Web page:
The playoffs are in full swing and I must admit I am jealous — though maybe not in the way you’d think. Of course I miss the Lakers playing in these types of meaningful games. Sports, for me, are as much about the stakes as they are the daily entertainment offered.
I mean, I love a good heel turn or a huge scoring outburst or a role player coming out of nowhere to make a bunch of winning plays as much of the next guy. But to do those things when the stakes are highest? It’s like that scene in Half Baked where Jon Stewart is asking his delivery guy if he’s ever done all these different things on weed — Have you ever watched Scent of a Woman…on weed?.
That’s the stakes of the playoffs — they enhance all these everyday things from our favorite players to levels above what they normally are.
So, of course I’m jealous of all these teams showing out on the ultimate proving ground of playoff basketball. But, more than than, I’m jealous of some of these teams’ young players getting an opportunity the Lakers’ young horses are not.
I look at the Jazz, 76ers, and the Celtics specifically, and see their young players — these young stars in the making — showing out on the big stage and get wistful. Ben Simmons, Donovan Mitchell, Joel Embiid, Jaylen Brown, Jason Tatum…shoot, even Terry Rozier, these guys are getting huge minutes and are being given the ultimate gift: the the chance to succeed or fail when the stakes are highest (something I recall one retired Laker getting back in the day and that failure leading to greatness).
And, for the most part, they’re succeeding. And it’s just so great to watch as a fan of the game.
I wish Brandon Ingram had that chance. That Julius Randle, Lonzo Ball, Kyle Kuzma…and even Josh Hart were in position to make an imprint on games that mean this much.
Could they handle it? Could they excel? Could they raise their games from what they were in the regular season? Do it against refined and sharpened game plans against the same opponent night after night? Could they take to the coaching which would require them to execute at a higher level? And do against opponents what those guys are tying to do against them when the schemes on both ends become more focused?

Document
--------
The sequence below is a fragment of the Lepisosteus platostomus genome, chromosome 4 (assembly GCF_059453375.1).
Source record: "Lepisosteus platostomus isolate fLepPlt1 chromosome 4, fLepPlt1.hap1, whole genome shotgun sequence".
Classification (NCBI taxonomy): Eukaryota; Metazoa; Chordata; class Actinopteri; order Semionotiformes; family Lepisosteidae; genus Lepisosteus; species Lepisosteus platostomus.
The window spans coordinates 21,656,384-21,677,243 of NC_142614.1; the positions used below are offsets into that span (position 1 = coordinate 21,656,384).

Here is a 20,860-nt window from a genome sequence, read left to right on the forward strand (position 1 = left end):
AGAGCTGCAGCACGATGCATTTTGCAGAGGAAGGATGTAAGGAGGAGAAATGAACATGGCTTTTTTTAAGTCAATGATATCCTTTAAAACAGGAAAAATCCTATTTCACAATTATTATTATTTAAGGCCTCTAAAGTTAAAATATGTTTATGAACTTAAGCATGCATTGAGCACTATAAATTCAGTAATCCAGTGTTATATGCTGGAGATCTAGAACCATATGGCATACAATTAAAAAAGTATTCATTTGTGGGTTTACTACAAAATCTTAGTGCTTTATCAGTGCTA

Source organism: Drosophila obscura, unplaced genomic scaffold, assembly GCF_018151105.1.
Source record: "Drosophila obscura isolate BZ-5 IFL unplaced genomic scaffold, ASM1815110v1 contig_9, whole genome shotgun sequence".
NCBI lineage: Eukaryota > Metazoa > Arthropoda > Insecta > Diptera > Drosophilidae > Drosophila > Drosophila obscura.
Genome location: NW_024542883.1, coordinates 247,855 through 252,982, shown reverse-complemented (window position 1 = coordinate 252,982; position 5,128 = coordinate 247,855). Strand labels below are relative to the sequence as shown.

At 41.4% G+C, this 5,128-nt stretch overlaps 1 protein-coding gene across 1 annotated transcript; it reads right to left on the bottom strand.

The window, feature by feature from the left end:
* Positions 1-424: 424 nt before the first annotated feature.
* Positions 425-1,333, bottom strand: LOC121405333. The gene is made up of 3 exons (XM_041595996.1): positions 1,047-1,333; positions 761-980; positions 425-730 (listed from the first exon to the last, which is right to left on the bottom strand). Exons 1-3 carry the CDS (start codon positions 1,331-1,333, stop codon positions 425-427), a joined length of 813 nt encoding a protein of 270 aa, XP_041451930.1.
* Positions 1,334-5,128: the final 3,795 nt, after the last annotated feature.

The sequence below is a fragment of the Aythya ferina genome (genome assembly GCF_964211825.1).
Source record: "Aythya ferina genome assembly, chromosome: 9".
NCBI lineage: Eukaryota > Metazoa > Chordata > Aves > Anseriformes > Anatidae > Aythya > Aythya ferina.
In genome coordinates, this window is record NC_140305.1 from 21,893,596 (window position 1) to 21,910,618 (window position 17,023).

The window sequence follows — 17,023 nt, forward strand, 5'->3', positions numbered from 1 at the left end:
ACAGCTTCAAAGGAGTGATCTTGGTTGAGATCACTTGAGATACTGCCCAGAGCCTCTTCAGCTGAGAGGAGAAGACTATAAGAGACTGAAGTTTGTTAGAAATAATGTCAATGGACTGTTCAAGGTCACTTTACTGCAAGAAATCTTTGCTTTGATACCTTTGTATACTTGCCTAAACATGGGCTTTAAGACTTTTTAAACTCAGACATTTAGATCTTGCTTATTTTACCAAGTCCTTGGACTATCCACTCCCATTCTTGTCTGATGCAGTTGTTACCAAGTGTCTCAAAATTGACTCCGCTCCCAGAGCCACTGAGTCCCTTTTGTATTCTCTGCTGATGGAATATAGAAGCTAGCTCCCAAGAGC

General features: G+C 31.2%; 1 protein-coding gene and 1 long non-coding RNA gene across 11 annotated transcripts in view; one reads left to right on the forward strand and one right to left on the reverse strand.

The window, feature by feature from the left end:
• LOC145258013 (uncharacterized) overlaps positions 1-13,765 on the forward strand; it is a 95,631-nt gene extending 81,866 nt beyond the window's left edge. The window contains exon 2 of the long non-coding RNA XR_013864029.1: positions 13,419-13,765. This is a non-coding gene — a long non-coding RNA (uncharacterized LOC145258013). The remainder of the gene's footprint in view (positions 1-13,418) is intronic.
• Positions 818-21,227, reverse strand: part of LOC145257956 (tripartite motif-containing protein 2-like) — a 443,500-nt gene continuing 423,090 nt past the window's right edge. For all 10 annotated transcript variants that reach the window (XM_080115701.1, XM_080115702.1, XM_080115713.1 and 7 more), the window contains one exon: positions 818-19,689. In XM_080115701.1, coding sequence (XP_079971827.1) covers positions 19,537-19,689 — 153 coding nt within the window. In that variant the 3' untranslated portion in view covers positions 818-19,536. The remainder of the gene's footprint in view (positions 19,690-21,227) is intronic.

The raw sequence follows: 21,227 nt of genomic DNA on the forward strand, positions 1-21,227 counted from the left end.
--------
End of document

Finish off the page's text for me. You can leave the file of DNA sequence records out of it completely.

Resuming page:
We don’t have the answers to those questions yet. And I wish I did. Just to see how it all goes. The regular season might be where stars are born, but the playoffs are the wilderness where they’re forced to fend for themselves and show they can survive for the long haul. It’s where reputations are earned and cemented.
As an aside, it’s been interesting watching the Cavs series for a variety of reasons — the pre-The Decision parallels are hard to ignore for LeBron — but no reason stands above my Lakers interests in seeing how Jordan Clarkson and Larry Nance are performing on this stage.
So far, the results are mixed. Clarkson has not played well overall, operating at a subpar level offensively while offering below the level of defense he was playing in the lead up to his trade to Cleveland. Nance has been what he’s been most of his career — a solid if unspectacular role player who offers some defensive chops, a lot of hustle plays, but not enough offense.
The Lakers brass traded these two as a means of opening cap space, but one has to wonder if they had foresight into what they could be on this stage in the future when LA would be competing for more than what they have been over the previous 5 seasons. Or maybe that’s giving Magic and Pelinka too much credit. We’ll never know.
The fact is, though, that the young players who remain in Los Angeles are still looking for their chance to be where Nance and Clarkson are. And, even more, they’re waiting on their chance to see if they can play to the level that Mitchell, Simmons, et al are showing right now. And I’m jealous of that.
Here’s to the Lakers young guys getting their chance soon, and more, showing they belong.